Santa Fe Bag Ban Issue Still Far From Being Settled
An introductory proposal was submitted to the policy makers at a Santa Fe community meeting to ban all the retail stores from offering plastic bags as carry-outs. The proposal received quite a few mixed reviews from the advisory committee members of the city, which suggested that the bag ban issue is far from being done.
Since the preliminary proposal didn't lead to a satisfactory response, the policy makers have decided to conduct another community meeting along with the Chamber of Commerce member of Santa Fe. By arranging this meeting, inputs about how the ban could affect the environment and the businesses can be gathered.
The Santa Fe 2008 Plan
The City Council had proposed a plan in 2008 to ensue that the retailers would charge their customers for every plastic bag. Even though the plan may have worked, the councilors backed away and instead voted to start an educational program.
According to the vote, city staff decided to include a program in school curriculums that would educate the children to stop using single-use plastic bags and other items. The new proposal made at the community meeting is considered to be one way of bringing back or implementing that 2008 resolution.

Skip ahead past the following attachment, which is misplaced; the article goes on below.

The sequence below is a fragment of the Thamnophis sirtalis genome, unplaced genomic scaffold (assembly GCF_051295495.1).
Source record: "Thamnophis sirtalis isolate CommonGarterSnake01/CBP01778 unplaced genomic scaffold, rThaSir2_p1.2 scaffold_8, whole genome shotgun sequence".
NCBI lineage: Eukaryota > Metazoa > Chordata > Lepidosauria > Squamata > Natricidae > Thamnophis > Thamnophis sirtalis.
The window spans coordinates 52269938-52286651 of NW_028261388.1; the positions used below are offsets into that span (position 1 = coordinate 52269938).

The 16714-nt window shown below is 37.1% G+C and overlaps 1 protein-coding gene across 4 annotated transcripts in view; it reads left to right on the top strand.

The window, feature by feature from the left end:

Wholesale Reusable Bags Are the Alternative Choice in Santa Fe
All the members of the Department of Economic Development along with the members if the Business and Quality of Life, are now working on another draft proposal. According to this proposal, the usage of disposable plastic covers and bags needs to be banned at retail stores and instead, introduce seed paper and reusable bags. The stores could also charge a fee for each paper bag sold according to the proposal.
It should be made mandatory for all the retail stores to sell or offer the reusable bags and covers, according to this draft. As an exception, meat and other produce can be packaged in plastic covers or bags. It is considered to be a growing initiative for the entire environmental community.
While other cities and communities in Los Angeles, Texas, California and Washington have already imposed the ban, Santa Fe had very few officials backing the proposal. One of the committee members even said that when he conducted a survey at a number of small retail stores, he found that the owners were already encouraging the shoppers to carry their own bags, which meant that the ban wasn't entirely necessary.